It is a fact of railroading that trains can and occasionally do leave the rails. The results of this can be inconsequential or catastrophic, depending on the circumstances involved. Even when trains stay on track they are capable of inflicting great damage if their path is obstructed at an inopportune moment.
We have fortunately never had an incident at Milepost 1147.2 during nearly a decade of living there. But there have been incidents at other points along the line, one of the most severe of which was a westbound Santa Fe freight train vs. a farm tractor at the unprotected crossing at MP 1146.0 sometime around 1993. The driver, I believe, died at the hospital of his injuries. Debris from that accident was scattered for nearly half a mile. It was a powerful lesson on the law of physics and proved yet again that when a fast-moving train encounters an obstacle whether it be a piece of farm machinery, a passenger car or a human being the train ALWAYS wins.
Here are some of the incidents we have witnessed in our area and in our travels.
Nov. 5, 1998. Bay Point. Amtrak's San Joaquin Train 716 encounters a truck leaving a factory. The locomotive, left, suffered damage severe enough that it was out of service for two months while undergoing repairs at Redondo Junction in southern California. The truck didn't fare as well. Photo by Roni Gehlke.
Another shot of the Bay Point collision. Here, the Pittsburg road switchers haul the disabled consist to Sando, where it was eventually picked up by Amtrak and hauled back to the Oakland diesel facility. Photo by Roni Gehlke.
Dec. 5, 1998. Hillyard (Pittsburg). A westbound BNSF mixed manifest freight train derails eight loaded autoracks on the Harbor Street bridge at MP 1155.5. The lead car, shown in this photo, was the most severely derailed. Workers were able to right the cars, but only after half a day was lost. The mainline was blocked from just before noon until well after 4 p.m. Photo by Roni Gehlke.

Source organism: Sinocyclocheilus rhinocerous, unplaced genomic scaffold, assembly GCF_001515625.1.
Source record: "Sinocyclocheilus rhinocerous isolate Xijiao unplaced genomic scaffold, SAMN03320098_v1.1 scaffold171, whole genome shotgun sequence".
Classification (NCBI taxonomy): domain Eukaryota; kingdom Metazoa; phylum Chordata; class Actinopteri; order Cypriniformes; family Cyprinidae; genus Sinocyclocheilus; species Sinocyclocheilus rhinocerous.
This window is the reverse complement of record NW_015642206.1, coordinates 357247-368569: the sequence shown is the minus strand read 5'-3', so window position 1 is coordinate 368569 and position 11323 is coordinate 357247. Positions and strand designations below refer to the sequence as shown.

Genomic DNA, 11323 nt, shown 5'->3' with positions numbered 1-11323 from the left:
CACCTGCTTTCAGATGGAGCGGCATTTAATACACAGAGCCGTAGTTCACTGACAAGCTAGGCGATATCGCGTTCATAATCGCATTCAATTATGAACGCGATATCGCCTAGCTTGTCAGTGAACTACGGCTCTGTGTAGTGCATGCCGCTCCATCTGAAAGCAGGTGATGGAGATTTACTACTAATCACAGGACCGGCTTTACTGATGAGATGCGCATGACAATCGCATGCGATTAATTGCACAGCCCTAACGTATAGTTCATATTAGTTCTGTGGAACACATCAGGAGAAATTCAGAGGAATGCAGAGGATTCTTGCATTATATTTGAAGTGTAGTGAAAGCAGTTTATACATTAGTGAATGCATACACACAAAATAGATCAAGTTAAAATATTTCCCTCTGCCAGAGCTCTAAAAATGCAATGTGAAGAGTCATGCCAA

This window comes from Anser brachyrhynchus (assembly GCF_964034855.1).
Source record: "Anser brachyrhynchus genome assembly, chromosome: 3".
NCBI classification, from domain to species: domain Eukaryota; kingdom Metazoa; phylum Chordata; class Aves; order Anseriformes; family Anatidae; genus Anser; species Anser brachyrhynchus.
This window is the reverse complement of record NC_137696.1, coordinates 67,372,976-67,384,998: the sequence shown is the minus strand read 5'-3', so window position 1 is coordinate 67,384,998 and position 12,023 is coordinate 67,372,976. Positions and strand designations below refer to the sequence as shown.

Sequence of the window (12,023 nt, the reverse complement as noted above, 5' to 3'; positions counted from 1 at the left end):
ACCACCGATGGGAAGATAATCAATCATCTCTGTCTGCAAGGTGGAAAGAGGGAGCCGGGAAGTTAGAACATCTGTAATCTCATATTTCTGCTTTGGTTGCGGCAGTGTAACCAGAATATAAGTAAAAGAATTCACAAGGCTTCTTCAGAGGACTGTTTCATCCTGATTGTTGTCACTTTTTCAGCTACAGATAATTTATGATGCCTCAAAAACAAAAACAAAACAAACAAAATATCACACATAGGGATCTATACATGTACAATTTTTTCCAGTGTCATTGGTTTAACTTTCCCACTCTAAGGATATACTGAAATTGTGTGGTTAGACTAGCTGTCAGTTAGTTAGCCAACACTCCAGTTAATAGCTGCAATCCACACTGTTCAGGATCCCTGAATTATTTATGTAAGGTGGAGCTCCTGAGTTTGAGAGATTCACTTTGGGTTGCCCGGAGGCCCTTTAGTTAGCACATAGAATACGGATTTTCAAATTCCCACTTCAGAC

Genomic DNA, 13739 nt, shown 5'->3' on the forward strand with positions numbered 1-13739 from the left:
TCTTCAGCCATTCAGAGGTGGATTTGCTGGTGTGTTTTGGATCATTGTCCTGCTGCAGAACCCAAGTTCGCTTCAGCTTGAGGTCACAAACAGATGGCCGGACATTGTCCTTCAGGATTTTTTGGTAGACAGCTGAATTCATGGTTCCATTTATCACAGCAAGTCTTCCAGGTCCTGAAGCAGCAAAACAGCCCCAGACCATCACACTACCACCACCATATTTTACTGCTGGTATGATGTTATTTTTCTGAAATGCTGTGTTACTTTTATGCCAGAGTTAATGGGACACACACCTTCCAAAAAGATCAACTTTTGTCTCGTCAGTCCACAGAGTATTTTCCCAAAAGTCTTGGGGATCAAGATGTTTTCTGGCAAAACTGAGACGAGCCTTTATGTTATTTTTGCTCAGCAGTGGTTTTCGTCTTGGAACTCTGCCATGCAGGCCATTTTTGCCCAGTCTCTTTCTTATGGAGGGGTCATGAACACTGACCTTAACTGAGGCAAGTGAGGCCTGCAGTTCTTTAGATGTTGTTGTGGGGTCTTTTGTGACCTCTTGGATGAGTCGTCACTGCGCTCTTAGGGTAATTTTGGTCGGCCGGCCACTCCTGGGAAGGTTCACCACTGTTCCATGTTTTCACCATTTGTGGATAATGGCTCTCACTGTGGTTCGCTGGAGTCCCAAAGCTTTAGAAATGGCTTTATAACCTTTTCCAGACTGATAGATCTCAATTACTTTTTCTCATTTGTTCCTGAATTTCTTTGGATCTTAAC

Another view of the Hillyard derailment, this time looking west from just above Harbor Street. This dramatically emphasizes the severity of the problem. Photo by Roni Gehlke.
April 27, 1999. Hillyard (Pittsburg). Five tank cars carrying propane derail in the yard outside the USS-POSCO steel mill, taking a portion of the track with them. The cars landed on their sides, but fortunately did not rupture. Nearby residents were assured there was no danger to their safety. The contents of the derailed cars were later pumped into tanker trucks and the damage repaired without further incident. Photo by Dan Honda, Antioch Ledger Dispatch.
Another view of the derailed tankers. Here, maintenance crews assess the damage. In the jpeg version of this file you can clearly see the underframe of the derailed car and the damage done to the tracks. A detached truck lies to the left of the image. Although the derailment did not foul the mainline, traffic on the BNSF was dramatically reduced for the next four days. Photo by Dan Honda, Antioch Ledger Dispatch.